Dodging and weapon switching are the basis for Automata’s combat depth. I was put-off when I discovered there was no combo list hidden in the menus. Instead, you’re forced to learn in the heat of the moment. I see the merit in this, the sense of ownership that it might lend to certain players. For me, I found myself squinting at my screen trying to decipher whether this animation was different from that animation and ultimately feeling like I was doing a whole lot of button mashing. Changing between weapon sets on the fly and chaining together well-timed dodges is great and opens up new combo possibilities, but it would have been nice to feel like I was mastering something rather than muddling my way to the same end point.
That isn’t to say that combat isn’t satisfying. It would need to be because nearly every mission will throw you into it at some point. Apart from the main quest path where Nier’s most exciting moments lie, side missions are also peppered through the world. Some are interesting but most fall into the Kill/Collect camp MMO players will be so familiar with. The experience rewards alone make it worth not skipping too many, but it’s too bad that so many of these characters are pure throwaways existing only to get you back into the fray.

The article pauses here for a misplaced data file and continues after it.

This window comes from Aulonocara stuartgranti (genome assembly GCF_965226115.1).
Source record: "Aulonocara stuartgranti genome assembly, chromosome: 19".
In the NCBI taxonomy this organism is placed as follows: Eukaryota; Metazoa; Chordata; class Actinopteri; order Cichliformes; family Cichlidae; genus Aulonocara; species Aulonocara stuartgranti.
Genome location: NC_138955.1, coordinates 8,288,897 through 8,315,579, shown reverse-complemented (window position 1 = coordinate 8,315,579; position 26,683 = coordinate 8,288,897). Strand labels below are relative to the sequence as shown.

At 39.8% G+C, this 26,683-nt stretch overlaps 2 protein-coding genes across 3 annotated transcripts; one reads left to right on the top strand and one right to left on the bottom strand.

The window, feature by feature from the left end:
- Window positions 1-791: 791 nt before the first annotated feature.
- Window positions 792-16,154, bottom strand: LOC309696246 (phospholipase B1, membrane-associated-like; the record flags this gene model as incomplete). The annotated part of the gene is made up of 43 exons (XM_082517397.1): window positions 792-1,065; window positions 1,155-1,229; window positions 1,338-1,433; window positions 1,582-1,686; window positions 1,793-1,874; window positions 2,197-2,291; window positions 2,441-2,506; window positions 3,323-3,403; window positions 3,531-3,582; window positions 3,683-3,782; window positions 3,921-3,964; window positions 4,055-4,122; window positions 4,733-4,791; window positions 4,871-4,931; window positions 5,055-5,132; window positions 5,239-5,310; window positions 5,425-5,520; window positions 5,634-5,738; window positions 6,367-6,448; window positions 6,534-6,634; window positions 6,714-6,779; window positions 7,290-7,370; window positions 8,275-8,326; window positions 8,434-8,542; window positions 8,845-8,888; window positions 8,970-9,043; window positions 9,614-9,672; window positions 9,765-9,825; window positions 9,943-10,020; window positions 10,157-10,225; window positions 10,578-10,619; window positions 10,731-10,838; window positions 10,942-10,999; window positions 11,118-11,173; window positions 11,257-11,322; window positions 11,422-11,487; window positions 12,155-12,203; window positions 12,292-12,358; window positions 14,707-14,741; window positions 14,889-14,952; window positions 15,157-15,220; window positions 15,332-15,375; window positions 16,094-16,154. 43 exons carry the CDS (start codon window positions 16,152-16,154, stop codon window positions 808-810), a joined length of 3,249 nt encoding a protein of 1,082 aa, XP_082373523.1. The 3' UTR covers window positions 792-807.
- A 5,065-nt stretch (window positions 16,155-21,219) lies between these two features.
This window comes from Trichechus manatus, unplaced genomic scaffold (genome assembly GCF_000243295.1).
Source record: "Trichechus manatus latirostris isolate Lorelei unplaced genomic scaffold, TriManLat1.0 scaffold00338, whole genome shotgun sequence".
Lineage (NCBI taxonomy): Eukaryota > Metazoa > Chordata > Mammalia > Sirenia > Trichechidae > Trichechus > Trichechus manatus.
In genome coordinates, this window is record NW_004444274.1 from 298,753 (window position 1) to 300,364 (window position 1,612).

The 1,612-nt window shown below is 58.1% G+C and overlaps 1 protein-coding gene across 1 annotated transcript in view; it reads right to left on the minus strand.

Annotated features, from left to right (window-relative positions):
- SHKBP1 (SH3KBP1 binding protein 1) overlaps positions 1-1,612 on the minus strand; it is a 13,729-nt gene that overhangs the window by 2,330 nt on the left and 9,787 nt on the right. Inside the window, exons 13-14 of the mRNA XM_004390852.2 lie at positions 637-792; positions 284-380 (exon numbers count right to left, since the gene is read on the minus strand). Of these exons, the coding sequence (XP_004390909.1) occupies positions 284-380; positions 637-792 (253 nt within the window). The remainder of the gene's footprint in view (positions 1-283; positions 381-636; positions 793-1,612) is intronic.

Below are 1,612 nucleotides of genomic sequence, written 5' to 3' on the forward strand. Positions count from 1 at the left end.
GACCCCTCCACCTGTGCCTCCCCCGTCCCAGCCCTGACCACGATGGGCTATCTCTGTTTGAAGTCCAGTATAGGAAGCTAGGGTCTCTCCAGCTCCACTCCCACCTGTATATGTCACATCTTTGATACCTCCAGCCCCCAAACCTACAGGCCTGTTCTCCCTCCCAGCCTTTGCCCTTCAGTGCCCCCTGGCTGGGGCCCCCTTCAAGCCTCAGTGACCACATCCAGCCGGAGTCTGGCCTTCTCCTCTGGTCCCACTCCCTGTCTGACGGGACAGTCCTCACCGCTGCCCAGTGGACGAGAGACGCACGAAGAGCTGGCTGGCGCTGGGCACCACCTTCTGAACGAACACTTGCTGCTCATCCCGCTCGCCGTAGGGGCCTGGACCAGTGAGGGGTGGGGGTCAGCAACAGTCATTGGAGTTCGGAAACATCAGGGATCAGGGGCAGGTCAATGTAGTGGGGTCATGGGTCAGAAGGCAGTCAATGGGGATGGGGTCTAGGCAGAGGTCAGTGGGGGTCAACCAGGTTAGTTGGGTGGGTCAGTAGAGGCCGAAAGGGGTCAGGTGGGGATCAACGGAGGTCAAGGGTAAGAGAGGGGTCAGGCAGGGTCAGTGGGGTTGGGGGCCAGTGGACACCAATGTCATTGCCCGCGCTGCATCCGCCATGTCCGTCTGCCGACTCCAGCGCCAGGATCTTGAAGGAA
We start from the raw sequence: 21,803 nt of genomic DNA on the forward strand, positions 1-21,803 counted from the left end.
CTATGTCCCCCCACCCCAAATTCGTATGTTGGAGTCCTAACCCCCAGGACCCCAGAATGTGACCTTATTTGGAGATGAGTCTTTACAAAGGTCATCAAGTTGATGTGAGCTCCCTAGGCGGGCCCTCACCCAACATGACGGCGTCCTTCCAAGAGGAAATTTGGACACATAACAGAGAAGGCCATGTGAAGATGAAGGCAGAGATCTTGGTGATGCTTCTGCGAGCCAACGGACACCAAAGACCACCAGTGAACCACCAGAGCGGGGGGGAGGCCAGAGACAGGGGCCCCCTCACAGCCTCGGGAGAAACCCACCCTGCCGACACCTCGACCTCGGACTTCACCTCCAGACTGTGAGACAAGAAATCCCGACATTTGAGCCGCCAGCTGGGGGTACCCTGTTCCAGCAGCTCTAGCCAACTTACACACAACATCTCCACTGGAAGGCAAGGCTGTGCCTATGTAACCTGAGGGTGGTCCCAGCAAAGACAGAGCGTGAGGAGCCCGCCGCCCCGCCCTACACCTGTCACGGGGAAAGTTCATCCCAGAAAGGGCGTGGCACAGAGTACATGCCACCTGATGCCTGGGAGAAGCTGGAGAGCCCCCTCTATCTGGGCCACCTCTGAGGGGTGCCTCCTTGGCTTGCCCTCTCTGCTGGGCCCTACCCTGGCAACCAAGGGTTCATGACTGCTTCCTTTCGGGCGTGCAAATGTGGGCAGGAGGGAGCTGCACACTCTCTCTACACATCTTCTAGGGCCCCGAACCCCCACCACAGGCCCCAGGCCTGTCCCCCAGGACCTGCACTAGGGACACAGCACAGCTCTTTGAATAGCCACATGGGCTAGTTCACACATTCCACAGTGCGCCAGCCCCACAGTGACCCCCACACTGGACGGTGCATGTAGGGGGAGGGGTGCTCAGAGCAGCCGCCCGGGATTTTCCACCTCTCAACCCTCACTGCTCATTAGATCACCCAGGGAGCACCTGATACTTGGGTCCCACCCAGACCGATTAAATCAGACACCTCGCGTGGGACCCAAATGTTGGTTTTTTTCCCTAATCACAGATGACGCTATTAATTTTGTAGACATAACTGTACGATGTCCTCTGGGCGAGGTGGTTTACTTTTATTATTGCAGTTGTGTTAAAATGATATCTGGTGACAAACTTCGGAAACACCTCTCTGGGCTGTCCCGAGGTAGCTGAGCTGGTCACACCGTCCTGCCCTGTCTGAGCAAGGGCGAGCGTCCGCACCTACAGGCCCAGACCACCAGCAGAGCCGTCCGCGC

The RPG systems are only so-so. Nier: Automata is an action game first and foremost with RPG systems existing purely to add depth to the action experience. The main storyline is interesting, especially so once you get to the first ending only to see the game open up before you, but what’s missing are real, meaningful choices. Dialogues exist to get you from point A to point B and that’s disappointing.
What’s more interesting is the character progression system. Following the android motif, you can install upgrade chips to add passive bonuses and augment your attacks. You’re initially limited in how many you can install, but rather than limit you by level (which only increases your base stats), you’re instead gated by cash to expand your memory banks. Plug-ins are dropped from enemies and found in the wild but can also be purchased from merchants. Should you die, you have one chance to retrieve your body before it, and all your plug-ins, disappear entirely.